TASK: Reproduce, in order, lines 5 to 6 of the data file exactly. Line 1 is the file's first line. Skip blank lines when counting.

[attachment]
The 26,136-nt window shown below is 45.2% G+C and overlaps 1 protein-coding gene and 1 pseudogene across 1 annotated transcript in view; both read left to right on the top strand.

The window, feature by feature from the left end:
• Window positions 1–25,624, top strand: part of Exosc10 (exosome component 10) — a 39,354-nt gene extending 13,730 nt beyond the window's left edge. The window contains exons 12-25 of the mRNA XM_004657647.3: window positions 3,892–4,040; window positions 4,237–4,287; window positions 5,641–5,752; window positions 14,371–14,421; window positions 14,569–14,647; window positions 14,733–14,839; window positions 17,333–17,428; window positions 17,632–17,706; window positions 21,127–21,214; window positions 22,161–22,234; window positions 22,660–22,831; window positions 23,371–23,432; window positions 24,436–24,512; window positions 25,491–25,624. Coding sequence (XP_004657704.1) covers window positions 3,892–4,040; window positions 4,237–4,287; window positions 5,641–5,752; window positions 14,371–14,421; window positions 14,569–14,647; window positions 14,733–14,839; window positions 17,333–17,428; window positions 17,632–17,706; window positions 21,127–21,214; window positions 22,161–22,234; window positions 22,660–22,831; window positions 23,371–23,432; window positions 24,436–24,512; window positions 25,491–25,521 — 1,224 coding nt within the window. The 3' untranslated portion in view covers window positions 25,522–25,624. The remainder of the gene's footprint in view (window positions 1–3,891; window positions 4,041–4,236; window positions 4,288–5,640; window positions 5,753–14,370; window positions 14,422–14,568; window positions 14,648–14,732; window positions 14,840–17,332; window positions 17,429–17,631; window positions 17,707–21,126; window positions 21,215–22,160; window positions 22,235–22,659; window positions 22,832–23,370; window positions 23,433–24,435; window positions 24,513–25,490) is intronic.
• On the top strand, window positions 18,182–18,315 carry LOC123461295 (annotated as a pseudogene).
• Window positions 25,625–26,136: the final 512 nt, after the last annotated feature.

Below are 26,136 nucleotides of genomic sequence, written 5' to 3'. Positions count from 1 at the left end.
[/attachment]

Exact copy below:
• Window positions 25,625–26,136: the final 512 nt, after the last annotated feature.

Below are 26,136 nucleotides of genomic sequence, written 5' to 3'. Positions count from 1 at the left end.